enforceable provide clear guidelines to ensure compliance to corporate governance
principles within both the private and public sectors. The King II report propagated an
inclusive approach rather than an exclusive approach with a greater emphasis on the
non-financial aspects of performance.
The King II report (2002) defined the characteristics of good Corporate Governance
which included the following seven (7) principles: discipline; transparency;
independence; accountability; responsibility; fairness; and social responsibility.
Although the King II report was published after the Arms Deal appeared in the public
domain, the paper will further include an evaluation as to whether, the above principles
were adhered to during the Arms Deal procurement process.
PROCUREMENT MANAGEMENT IN SOUTH AFRICA
The level of public spending and the various sectors in which it takes place, impacts on
the economy and influences the country’s Gross Domestic Product (GDP). The impact
can also be global. Furthermore, the impact is also felt by the various communities as it
relates to the social being and welfare. Government should therefore act ethically,
equitably and to uphold public accountability.
Government can ensure the survival of certain sectors of the economy when it decides
to procure goods and services from that particular sector. Procurement thus enforces a
divergence of legal, ethical and political aspects. Government therefore has an
obligation to uphold all the principles of governance especially as it relates to public
At the time the Arms Deal case arrived in the public domain, national, provincial and
local government departments had a large collective buying power with an estimated
consolidated figure of R 56 billion. The amount constituted approximately 13% of GDP
and represented 30% of all government expenditure. It is clear that public sector
procurement had a significant effect on the South African macro economy in terms of
consumption and investment spending.
In view of the foregoing, to ensure the effective delivery of services in the correct
quantity and quality resulted in the Green Paper on Public Sector Procurement Reform
in South Africa in 1997 – an initiative of the Ministry of Finance and the Ministry of
Public Works to deal with inter alia:
• the need for value for money;
• the need to eliminate corruption;
• the implementation of procedures of control and accountability;
• uniformity of procedures, policies, documentation and contract options; and
• effective monitoring and reporting.
The achievement of the foregoing was tested during the Arms Deal case-study.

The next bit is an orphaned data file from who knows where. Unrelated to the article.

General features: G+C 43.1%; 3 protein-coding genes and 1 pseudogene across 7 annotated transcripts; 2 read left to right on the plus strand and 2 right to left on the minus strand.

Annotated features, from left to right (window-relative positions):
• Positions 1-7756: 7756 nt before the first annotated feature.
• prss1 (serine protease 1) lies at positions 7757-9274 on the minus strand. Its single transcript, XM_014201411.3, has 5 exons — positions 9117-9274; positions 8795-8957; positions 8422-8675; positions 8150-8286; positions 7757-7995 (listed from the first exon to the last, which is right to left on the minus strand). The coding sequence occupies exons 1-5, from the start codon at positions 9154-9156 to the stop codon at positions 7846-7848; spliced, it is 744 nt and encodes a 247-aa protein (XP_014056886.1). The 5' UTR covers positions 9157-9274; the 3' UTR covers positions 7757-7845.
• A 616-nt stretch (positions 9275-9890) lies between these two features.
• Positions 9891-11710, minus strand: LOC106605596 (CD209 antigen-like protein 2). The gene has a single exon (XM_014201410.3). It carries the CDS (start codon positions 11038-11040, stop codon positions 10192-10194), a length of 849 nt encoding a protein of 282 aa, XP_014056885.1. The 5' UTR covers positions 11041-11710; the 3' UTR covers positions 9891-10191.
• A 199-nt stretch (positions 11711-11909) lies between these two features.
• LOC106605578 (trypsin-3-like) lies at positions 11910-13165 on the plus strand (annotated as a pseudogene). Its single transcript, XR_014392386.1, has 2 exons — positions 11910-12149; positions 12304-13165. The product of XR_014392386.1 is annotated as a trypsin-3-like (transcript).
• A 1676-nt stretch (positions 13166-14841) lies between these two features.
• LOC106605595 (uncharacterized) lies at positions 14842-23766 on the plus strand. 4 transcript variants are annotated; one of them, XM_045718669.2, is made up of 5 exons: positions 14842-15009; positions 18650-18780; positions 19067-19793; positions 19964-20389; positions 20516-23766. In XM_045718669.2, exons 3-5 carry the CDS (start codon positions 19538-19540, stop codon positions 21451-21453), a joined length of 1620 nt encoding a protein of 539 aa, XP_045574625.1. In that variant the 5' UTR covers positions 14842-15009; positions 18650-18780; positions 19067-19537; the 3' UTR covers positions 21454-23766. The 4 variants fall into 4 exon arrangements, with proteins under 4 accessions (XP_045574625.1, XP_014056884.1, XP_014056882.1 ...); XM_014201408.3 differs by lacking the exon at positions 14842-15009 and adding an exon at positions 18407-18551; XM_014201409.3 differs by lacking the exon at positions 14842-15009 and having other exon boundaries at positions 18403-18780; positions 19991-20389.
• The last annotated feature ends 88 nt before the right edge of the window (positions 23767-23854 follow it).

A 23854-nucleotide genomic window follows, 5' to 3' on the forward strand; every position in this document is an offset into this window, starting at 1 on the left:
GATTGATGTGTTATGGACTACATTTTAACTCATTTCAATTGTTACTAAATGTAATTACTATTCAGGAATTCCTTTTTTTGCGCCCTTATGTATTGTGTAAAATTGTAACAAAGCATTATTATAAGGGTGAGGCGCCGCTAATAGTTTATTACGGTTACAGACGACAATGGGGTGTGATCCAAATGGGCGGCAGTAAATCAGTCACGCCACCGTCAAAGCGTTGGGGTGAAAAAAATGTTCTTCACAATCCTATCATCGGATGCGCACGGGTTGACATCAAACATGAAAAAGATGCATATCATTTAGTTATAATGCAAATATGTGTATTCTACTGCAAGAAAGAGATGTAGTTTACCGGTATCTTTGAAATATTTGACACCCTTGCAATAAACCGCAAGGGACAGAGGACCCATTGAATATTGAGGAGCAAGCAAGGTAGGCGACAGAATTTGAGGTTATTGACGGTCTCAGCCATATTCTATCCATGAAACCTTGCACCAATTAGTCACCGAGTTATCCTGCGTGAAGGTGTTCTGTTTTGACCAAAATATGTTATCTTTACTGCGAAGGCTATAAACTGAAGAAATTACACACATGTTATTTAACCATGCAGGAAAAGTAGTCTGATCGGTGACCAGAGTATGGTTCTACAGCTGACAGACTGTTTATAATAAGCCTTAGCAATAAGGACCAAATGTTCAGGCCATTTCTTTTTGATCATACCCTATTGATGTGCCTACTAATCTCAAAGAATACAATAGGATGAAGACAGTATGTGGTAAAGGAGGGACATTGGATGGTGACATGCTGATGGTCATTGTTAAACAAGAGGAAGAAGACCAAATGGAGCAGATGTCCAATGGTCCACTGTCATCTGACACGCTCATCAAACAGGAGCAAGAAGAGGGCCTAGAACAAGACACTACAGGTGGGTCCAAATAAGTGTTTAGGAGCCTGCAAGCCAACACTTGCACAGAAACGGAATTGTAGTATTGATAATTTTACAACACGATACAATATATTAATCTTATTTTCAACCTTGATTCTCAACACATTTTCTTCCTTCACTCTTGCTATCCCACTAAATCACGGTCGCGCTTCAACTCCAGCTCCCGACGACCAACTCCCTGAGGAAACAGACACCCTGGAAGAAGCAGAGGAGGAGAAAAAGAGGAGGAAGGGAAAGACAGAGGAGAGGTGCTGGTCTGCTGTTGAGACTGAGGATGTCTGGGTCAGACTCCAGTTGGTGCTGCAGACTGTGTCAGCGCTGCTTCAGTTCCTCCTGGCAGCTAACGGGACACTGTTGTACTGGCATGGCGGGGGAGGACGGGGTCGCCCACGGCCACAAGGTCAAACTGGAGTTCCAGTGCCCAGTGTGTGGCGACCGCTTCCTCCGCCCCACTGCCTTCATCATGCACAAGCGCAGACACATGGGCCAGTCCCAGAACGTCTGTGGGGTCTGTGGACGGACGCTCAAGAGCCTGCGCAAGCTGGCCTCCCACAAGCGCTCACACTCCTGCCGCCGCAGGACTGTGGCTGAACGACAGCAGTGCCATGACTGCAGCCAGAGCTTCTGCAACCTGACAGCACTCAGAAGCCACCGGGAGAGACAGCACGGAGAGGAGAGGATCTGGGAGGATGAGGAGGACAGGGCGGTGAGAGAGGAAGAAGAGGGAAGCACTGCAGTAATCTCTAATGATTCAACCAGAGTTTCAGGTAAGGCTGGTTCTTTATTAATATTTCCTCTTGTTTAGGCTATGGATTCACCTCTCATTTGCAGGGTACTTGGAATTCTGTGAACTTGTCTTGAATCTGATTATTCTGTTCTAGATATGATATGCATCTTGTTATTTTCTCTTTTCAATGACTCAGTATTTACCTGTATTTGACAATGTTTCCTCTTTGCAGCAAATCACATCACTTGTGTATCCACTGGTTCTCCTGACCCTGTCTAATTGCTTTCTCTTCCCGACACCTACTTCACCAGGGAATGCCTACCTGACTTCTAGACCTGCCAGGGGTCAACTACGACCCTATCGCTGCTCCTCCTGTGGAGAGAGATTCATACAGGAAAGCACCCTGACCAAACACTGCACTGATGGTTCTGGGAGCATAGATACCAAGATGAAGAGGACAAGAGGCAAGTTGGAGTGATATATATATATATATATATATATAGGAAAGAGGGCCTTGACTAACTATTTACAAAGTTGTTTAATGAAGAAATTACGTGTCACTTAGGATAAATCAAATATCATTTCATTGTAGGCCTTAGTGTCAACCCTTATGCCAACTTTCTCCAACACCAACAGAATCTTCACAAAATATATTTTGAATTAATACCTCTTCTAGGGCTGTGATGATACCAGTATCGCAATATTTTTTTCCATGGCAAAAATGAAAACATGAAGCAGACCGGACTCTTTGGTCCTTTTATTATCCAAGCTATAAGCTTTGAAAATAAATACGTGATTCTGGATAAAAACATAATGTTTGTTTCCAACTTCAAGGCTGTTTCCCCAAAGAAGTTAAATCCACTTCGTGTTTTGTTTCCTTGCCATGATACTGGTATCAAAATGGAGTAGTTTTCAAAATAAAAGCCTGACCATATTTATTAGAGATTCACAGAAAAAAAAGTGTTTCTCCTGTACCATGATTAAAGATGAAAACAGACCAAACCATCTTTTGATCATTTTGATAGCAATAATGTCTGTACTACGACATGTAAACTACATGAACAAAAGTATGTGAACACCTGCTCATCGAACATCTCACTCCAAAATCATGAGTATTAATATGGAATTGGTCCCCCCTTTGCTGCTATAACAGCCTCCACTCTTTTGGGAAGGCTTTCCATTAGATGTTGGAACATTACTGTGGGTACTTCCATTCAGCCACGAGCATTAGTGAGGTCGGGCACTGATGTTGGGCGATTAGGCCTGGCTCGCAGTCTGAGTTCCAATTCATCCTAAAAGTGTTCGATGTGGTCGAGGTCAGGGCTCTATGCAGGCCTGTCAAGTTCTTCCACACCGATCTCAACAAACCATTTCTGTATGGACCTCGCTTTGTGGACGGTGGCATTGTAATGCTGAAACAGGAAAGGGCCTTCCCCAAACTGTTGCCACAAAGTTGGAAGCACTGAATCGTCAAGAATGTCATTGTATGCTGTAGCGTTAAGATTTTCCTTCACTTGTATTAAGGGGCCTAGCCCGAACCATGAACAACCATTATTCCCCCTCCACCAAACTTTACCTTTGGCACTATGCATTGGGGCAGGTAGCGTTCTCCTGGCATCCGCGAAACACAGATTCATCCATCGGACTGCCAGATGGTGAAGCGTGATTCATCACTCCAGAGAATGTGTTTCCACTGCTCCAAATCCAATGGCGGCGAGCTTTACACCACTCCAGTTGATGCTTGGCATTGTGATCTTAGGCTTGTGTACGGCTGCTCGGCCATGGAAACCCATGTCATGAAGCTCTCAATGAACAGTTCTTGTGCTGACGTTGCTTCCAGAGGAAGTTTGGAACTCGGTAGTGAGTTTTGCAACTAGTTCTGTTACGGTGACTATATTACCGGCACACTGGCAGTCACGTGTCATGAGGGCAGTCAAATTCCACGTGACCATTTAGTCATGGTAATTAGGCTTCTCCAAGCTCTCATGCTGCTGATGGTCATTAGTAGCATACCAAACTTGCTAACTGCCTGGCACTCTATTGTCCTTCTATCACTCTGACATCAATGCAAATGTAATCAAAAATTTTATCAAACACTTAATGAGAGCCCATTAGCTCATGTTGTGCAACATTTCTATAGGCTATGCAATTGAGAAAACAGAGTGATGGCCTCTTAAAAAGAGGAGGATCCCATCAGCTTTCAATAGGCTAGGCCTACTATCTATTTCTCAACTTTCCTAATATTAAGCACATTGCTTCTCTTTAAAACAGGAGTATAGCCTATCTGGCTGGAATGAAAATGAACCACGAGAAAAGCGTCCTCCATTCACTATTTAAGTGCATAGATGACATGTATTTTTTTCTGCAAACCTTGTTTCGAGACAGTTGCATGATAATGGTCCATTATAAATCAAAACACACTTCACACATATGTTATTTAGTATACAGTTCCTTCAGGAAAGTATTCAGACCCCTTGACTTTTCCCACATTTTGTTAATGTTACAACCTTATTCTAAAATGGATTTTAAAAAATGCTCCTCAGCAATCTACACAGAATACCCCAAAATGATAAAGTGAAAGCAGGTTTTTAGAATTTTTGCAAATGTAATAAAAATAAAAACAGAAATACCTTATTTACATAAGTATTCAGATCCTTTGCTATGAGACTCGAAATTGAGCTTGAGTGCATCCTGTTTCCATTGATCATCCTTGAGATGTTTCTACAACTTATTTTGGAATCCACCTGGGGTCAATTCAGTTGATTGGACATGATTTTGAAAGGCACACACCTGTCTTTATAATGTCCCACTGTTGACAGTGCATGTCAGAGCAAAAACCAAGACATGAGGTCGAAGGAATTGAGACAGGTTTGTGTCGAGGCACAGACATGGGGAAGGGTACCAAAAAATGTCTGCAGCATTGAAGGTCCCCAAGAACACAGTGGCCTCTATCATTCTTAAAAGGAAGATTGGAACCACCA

A broad definition of procurement, as submitted by Du Toit, Knipe, Van Niekerk, Van
der Waldt and Doyle (2002:202) relates to the whole process of acquisition from third
parties (including the logistical aspects) and covers goods, services and construction
Du Toit, Knipe, Van Niekerk, Van der Waldt and Doyle (2002:203) cite Baily (1994)
when utilizing a well known definition of the aim of procurement which is to purchase the
right quality of material, at the right time, in the right quantity, from the right sources, at
the right place. Therefore, one of the objectives of procurement management is inter
alia, to purchase effectively and efficiently and to acquire by ethical methods to obtain
value for money. Procurers normally apply the 80:20 principle which hypothesizes that
80% of the items bought represent only 20% of the total purchase value.
Du Toit, Knipe, Van Niekerk, Van der Waldt and Doyle (2002:213) state further that the
same is true for the public sector – in most states the government seldom produces
through state owned businesses the goods and services that public institutions need in
order to carry out their activities. Governments therefore, usually resort to the market to
buy and contract their needs.
Du Toit, Knipe, Van Niekerk, Van der Waldt and Doyle (2002:215-217) submit three
core principles of government procurement, namely: value for money; commitment to
competition; commitment to best practices and innovative procurement processes.
The first core principle according to the same authors includes all procurement
decisions which should be based on a comprehensive appraisal of all the options in
each set of circumstances, such as:
• the status of the firms involved (example, quality assurance,